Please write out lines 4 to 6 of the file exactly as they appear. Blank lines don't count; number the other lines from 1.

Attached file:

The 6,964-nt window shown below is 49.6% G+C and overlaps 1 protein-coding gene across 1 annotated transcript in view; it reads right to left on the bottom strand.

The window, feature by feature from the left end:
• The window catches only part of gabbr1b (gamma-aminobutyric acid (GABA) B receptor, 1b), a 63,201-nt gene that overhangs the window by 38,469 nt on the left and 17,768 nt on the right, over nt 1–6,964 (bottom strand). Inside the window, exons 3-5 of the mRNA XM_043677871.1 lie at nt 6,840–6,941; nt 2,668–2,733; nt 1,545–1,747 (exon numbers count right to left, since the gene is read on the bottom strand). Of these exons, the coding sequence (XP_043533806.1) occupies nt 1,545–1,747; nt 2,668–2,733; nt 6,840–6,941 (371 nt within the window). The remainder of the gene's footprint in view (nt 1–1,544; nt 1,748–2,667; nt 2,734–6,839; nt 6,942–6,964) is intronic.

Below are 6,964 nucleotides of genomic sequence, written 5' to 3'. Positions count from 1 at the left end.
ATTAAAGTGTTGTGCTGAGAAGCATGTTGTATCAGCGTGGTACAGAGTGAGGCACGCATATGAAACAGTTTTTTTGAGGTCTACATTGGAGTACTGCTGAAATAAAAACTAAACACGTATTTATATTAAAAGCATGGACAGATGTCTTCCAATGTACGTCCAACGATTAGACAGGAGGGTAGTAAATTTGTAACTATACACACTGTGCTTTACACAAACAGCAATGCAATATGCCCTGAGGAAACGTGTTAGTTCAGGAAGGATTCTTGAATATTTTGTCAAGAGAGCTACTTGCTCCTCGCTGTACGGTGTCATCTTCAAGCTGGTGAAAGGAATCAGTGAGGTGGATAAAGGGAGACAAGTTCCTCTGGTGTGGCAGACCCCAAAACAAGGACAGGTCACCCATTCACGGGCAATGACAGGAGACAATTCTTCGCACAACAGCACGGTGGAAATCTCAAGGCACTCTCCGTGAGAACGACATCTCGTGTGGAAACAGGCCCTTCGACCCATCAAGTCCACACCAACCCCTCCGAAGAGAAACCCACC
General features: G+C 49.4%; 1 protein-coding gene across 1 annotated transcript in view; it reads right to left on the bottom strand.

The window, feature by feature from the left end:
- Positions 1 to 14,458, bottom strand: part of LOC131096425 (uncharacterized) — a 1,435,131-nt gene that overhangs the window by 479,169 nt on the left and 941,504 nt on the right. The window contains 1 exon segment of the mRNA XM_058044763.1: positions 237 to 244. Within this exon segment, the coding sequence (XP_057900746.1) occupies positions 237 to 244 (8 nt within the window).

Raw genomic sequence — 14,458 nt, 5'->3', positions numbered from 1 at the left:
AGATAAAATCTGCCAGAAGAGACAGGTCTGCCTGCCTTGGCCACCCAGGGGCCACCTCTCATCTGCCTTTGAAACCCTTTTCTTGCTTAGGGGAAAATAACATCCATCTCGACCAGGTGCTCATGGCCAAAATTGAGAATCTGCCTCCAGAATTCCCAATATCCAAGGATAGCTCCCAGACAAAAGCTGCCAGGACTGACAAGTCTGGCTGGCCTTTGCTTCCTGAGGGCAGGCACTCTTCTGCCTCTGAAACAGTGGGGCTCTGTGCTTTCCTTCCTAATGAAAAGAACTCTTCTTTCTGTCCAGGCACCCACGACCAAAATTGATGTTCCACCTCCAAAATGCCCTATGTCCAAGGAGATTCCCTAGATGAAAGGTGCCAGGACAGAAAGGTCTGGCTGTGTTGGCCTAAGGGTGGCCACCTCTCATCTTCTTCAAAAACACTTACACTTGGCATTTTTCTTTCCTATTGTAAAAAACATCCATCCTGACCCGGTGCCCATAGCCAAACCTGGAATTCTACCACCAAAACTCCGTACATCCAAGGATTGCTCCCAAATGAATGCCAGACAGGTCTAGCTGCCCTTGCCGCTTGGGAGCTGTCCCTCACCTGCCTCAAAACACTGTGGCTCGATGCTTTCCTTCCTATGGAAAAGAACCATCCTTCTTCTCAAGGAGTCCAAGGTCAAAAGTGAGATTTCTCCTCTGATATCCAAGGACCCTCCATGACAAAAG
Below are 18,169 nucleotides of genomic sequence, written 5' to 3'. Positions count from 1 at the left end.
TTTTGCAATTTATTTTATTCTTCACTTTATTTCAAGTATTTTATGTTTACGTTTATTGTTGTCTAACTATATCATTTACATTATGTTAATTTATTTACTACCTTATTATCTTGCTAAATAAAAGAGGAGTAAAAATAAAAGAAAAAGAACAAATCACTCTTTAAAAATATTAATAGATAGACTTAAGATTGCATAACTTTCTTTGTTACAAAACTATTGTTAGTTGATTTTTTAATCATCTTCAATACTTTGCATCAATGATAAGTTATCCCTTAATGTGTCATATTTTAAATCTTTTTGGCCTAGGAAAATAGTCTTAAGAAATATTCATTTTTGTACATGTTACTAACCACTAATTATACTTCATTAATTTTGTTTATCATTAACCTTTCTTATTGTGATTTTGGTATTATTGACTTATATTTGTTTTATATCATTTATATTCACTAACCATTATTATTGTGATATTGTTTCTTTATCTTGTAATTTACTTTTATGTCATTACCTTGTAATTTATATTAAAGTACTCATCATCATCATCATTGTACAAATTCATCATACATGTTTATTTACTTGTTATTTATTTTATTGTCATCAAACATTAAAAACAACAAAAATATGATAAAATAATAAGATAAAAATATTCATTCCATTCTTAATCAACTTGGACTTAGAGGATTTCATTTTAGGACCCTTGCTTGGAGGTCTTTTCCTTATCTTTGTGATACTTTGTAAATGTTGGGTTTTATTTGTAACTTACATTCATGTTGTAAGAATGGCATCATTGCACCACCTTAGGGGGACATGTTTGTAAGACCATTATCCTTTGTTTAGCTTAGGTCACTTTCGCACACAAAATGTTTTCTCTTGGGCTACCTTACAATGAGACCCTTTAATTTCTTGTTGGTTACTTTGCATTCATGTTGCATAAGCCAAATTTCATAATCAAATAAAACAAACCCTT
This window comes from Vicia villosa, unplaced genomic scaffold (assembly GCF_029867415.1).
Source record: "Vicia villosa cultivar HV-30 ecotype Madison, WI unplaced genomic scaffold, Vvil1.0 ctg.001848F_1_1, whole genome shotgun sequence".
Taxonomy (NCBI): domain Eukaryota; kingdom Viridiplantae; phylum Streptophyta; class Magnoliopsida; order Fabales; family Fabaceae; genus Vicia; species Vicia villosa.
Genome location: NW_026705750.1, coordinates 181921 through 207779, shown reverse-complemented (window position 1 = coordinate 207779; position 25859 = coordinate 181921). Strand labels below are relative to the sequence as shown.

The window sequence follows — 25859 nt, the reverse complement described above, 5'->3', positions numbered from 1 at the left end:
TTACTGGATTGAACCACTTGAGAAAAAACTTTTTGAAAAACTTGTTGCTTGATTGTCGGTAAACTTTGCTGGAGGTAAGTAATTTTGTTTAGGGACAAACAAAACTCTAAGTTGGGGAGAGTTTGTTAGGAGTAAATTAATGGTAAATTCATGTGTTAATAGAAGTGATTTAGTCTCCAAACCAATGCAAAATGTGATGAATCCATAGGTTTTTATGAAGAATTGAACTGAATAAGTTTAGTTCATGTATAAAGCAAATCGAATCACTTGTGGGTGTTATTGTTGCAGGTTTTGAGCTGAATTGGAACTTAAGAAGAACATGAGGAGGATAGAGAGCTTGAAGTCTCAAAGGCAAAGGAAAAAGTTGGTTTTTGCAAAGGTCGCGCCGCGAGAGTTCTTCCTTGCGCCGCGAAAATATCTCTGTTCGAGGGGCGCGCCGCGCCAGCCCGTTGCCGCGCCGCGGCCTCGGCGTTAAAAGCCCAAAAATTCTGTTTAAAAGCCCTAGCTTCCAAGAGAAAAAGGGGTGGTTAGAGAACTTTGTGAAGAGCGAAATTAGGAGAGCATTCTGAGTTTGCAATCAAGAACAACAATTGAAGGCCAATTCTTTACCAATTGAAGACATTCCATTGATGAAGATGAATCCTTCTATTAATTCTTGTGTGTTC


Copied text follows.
Below are 6,964 nucleotides of genomic sequence, written 5' to 3'. Positions count from 1 at the left end.
ATTAAAGTGTTGTGCTGAGAAGCATGTTGTATCAGCGTGGTACAGAGTGAGGCACGCATATGAAACAGTTTTTTTGAGGTCTACATTGGAGTACTGCTGAAATAAAAACTAAACACGTATTTATATTAAAAGCATGGACAGATGTCTTCCAATGTACGTCCAACGATTAGACAGGAGGGTAGTAAATTTGTAACTATACACACTGTGCTTTACACAAACAGCAATGCAATATGCCCTGAGGAAACGTGTTAGTTCAGGAAGGATTCTTGAATATTTTGTCAAGAGAGCTACTTGCTCCTCGCTGTACGGTGTCATCTTCAAGCTGGTGAAAGGAATCAGTGAGGTGGATAAAGGGAGACAAGTTCCTCTGGTGTGGCAGACCCCAAAACAAGGACAGGTCACCCATTCACGGGCAATGACAGGAGACAATTCTTCGCACAACAGCACGGTGGAAATCTCAAGGCACTCTCCGTGAGAACGACATCTCGTGTGGAAACAGGCCCTTCGACCCATCAAGTCCACACCAACCCCTCCGAAGAGAAACCCACC
General features: G+C 49.4%; 1 protein-coding gene across 1 annotated transcript in view; it reads right to left on the bottom strand.